We recently found a nest in the back garden and a little bird inside. Can you help us identify it? The nest is quite small like the bird so we are wondering whether this is the parent or a baby chick. Is there anything we can do to help it or are we better off leaving it alone?

Update: I'm from the UK, currently in Oxfordshire to be more precise.

enter image description here

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    $\begingroup$ Took me a ridiculous amount of time to locate the bird in the picture :L $\endgroup$ – Rory M Apr 22 '12 at 18:30
  • $\begingroup$ Looks like a Carolina wren. They are common small brown birds. The call is a loud three syllable call that sounds sorta like cheeseburger cheeseburger cheeseburger. Regardless it is certainly better off if you leave it alone. $\endgroup$ – DQdlM Apr 23 '12 at 10:39
  • $\begingroup$ Well it's not a Carolina Wren, then... $\endgroup$ – DQdlM Apr 23 '12 at 16:43
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    $\begingroup$ @RoryM still can't find it. Now I'm afraid to keep looking at the picture, lest it be a joke with a monster who pops up screaming. I mean, I know it surely isn't the case, but still... $\endgroup$ – o0'. Jul 6 '14 at 22:54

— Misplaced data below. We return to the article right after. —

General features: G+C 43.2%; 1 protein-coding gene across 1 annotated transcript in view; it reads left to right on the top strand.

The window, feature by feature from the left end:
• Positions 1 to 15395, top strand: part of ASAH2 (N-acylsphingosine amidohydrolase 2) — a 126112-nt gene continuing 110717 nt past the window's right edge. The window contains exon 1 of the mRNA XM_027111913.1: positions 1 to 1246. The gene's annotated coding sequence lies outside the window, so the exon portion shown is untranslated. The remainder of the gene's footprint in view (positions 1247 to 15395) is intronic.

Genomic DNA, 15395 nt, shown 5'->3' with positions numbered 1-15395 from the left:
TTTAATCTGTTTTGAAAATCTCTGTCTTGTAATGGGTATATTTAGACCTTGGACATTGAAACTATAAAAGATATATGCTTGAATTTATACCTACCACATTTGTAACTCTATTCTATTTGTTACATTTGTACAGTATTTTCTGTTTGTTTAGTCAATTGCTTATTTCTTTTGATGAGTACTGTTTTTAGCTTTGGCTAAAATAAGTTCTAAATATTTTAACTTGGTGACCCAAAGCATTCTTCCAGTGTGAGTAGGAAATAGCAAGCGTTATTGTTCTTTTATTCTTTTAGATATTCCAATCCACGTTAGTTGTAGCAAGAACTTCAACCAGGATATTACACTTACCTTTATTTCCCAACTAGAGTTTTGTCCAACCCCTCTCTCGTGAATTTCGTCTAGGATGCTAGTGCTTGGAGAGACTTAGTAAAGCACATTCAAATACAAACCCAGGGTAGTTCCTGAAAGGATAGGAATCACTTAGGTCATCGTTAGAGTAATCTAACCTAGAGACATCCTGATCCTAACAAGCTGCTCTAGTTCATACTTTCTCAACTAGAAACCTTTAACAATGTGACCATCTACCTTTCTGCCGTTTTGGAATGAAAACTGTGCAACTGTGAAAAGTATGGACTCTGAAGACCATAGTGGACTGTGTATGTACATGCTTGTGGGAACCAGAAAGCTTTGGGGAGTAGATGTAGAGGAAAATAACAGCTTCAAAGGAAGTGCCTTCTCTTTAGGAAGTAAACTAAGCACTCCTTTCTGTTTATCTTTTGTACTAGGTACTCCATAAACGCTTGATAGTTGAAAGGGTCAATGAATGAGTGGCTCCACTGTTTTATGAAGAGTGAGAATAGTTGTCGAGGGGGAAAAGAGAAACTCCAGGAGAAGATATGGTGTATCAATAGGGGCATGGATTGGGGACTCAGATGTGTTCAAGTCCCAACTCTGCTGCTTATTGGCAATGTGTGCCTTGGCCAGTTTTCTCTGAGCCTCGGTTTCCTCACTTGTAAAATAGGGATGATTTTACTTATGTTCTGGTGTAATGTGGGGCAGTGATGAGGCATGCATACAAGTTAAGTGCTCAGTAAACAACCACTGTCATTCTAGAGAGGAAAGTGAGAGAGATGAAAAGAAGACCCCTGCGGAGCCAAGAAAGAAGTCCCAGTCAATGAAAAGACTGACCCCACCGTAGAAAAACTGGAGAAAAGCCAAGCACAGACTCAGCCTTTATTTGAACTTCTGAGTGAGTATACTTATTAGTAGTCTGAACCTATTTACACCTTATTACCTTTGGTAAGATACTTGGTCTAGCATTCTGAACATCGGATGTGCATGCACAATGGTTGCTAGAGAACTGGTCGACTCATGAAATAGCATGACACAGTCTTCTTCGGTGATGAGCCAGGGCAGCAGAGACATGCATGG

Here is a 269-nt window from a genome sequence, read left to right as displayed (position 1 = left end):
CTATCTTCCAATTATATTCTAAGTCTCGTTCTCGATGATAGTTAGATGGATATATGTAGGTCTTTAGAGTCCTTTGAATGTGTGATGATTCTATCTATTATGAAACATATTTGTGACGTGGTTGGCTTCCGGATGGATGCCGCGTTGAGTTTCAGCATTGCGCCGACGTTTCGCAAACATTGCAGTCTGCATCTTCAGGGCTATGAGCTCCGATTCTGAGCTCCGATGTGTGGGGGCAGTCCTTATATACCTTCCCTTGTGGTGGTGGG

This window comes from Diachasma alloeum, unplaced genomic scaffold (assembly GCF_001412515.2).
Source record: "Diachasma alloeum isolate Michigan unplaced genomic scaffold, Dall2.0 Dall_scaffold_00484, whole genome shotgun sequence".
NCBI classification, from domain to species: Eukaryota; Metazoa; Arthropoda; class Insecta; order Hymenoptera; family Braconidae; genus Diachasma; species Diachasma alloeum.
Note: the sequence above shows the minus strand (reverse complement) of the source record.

• $\begingroup$ I'm seeing something like bird at top middle portion of photo. $\endgroup$ – Always Confused Aug 29 '16 at 16:56

It looks like a passerine bird, but I can't really tell the species without seeing the whole body. As for what to do with it, your best course of action is to leave it alone. Trust me. Once placed tissue paper over a pigeon's eggs to keep them warm, and the mother crushed them when she landed on the nest because she didn't see the eggs.

If there are eggs in the nest, try noting down what color they are. Passerines have colored eggs.


The bird needs to be left alone; that's the best help you can give it. Anything more than watching it is liable to lead to nesting failure (e.g. abandonment of the nest). The bird looks attentive and quiet, and so is most likely an adult keeping the eggs or chicks warm. The bill suggests a seed-eating bird, but there are large numbers of those (e.g. finches, sparrows, grosbeaks, ...) and I can say little more from the evidence.

  • $\begingroup$ This is not really an answer. $\endgroup$ – WYSIWYG Mar 17 '16 at 4:21
  • $\begingroup$ @WYSIWYG, it responds directly to the last sentence of the post, to wit: " Is there anything we can do to help it or are we better off leaving it alone?" It also gives addresses the other question ("Can you help us identify it?") by giving more information than the accepted answer, i.e. by naming three specific possible subgroups of the passerine birds. $\endgroup$ – mgkrebbs Mar 17 '16 at 5:01

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